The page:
Hologram on our Smartphones? It’s coming!


It seems that very soon we may have our smartphones emitting Star Wars like holograms. Researchers have just taken a new step in the world of holographic technology, and have developed the world’s thinnest holographic material, which is about 1000 times thinner than a human hair, and has an ideal thickness that can be integrated into Our Day-to-day devices such as televisions, computer screens, or even our smartphones.

For years scientists have teased us with the possibility of using holograms in our day-to-day life, but this time, the chance seems to be right around the corner, and it seems that soon we will be able to touch and interact with the long-awaited Holograms, because finally the scientists have managed to overcome the last barrier that prevented its implementation, the thickness.

As Min Gu from RMIT in Australia explains, in common holographic devices, a light had to be manipulated, by creating an illusion of a 3D object, the thickness of the material emitting the hologram, had to be proportional to light waves to manipulate, but now Gu’s team, was able to overcome these limitations by using an exotic material known as a topological insulating material.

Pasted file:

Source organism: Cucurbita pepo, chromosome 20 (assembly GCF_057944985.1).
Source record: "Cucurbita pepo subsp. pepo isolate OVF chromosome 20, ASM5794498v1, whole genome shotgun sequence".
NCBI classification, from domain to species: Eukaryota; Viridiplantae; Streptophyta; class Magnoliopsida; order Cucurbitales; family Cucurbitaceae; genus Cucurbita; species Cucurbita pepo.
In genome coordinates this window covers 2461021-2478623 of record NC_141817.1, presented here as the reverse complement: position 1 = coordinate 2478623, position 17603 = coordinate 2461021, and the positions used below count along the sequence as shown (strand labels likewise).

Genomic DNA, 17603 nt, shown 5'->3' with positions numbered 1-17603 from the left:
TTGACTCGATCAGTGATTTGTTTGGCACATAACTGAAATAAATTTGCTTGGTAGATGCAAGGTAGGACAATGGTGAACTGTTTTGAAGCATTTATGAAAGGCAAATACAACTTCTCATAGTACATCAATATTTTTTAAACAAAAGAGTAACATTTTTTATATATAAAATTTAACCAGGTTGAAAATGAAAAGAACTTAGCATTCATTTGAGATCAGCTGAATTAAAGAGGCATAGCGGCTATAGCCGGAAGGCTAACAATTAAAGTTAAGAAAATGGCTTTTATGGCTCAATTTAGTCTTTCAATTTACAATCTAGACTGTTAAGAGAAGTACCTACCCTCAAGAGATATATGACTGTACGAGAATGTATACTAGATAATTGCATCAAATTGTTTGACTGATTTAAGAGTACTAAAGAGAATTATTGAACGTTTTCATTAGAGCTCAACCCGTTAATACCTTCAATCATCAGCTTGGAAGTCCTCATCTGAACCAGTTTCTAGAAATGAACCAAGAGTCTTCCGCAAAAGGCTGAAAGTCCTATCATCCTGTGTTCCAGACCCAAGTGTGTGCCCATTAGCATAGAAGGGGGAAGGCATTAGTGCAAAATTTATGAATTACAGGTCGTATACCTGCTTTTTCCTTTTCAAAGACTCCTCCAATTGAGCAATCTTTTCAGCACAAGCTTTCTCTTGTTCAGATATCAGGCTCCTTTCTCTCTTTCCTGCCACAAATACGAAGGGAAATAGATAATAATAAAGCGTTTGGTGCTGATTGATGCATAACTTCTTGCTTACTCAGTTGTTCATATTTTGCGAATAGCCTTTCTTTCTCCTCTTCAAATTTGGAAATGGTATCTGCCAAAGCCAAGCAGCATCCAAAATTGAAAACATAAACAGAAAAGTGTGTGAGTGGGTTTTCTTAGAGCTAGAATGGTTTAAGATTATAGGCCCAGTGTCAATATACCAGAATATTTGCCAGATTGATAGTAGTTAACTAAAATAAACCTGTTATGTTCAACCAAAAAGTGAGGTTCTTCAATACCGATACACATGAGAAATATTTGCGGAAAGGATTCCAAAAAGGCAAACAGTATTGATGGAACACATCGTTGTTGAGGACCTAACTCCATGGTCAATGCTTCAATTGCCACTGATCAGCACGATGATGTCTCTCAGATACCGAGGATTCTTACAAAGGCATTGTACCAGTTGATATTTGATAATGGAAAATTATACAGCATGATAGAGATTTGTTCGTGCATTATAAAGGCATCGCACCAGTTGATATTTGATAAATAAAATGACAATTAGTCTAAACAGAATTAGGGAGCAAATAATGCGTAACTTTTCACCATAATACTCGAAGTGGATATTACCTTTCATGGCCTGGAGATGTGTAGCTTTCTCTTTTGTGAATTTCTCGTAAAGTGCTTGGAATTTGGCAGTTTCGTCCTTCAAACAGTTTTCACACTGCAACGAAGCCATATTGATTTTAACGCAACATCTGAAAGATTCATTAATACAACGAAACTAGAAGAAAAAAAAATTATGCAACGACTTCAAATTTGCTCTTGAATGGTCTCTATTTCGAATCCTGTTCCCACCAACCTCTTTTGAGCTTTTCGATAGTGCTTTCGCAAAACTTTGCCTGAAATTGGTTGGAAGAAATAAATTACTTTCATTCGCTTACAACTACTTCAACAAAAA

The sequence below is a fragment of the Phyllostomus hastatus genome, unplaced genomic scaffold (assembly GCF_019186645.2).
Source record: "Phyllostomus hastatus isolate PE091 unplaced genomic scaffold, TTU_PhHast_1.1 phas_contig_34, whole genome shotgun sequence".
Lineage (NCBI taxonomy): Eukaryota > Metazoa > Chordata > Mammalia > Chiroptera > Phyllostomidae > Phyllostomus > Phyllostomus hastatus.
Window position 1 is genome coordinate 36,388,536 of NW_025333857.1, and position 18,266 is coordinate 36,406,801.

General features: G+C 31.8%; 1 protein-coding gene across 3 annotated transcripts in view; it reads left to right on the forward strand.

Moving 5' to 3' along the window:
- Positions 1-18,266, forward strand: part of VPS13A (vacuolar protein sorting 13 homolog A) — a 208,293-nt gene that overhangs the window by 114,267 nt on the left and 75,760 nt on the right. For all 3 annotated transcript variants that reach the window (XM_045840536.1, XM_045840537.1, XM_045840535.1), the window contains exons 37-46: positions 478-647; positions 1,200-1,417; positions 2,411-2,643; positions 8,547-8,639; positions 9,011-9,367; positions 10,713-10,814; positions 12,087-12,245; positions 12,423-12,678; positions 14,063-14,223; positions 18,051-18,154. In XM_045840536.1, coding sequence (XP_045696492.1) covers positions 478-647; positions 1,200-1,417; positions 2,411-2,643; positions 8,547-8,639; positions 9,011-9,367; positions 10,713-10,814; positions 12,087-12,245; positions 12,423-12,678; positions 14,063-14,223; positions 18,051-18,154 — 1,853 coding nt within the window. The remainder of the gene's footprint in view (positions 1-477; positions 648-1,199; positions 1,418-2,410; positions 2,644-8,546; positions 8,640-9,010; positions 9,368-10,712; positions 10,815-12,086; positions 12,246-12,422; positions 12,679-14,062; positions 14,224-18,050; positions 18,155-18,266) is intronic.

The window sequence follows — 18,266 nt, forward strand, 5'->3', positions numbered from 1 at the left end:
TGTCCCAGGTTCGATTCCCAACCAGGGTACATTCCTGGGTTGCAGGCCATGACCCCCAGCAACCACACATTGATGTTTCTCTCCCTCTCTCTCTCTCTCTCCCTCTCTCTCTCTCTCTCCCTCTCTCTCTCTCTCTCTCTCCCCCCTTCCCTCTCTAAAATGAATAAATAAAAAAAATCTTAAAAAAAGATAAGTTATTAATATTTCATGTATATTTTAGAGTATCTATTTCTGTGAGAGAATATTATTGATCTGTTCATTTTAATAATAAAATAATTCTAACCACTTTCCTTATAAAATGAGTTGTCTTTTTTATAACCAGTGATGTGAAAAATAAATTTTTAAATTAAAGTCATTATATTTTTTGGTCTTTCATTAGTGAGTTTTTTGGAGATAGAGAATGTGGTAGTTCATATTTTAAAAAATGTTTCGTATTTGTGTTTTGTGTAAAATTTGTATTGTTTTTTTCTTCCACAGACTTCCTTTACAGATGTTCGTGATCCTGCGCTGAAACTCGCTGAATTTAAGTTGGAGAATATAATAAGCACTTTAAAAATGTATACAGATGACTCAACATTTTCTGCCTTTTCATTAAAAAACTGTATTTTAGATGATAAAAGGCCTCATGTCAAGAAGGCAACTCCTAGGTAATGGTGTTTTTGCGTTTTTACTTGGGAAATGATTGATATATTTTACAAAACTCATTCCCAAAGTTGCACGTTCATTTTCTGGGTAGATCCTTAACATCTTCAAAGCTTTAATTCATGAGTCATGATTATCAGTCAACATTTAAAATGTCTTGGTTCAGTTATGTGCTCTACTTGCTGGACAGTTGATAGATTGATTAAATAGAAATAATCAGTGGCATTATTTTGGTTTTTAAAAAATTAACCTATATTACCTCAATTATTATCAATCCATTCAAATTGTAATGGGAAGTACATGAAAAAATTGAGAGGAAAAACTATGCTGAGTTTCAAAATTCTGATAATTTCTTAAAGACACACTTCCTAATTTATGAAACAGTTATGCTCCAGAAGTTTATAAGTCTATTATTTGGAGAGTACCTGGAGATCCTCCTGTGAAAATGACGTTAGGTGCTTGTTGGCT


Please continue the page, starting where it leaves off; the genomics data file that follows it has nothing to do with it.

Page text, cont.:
This type of material is a material with peculiar features, having a reduced refractive index at the surface, and a very high refractive index at its core. Created with an overlay of a 25-nanometer film of tellurium antimony covered by a layer of silicone, the ultra-reflective surface makes the light to bounce around the central layer, and the multiple interior reflections result in various phases of light, creating conditions for the existence of a 3D hologram.

To form an image, the central layer was engraved with a laser, in a process similar to recording information on a DVD, forming a hologram of a square with about 3 millimeters, and although this may seem almost irrelevant, this is an important first step, so we can in the very near future achieve the desired results.

“Our nano-hologram is manufactured using a simple and fast process by using a direct laser system, which makes our design suitable for large scale use and production”, says Gu.

A colleague of Gu, Zengji Yue, stated that the next step involves a hard film that can be applied to an LCD screen, to make it a holographic 3D screen, but for that to be possible, it has to become 10 times more compact.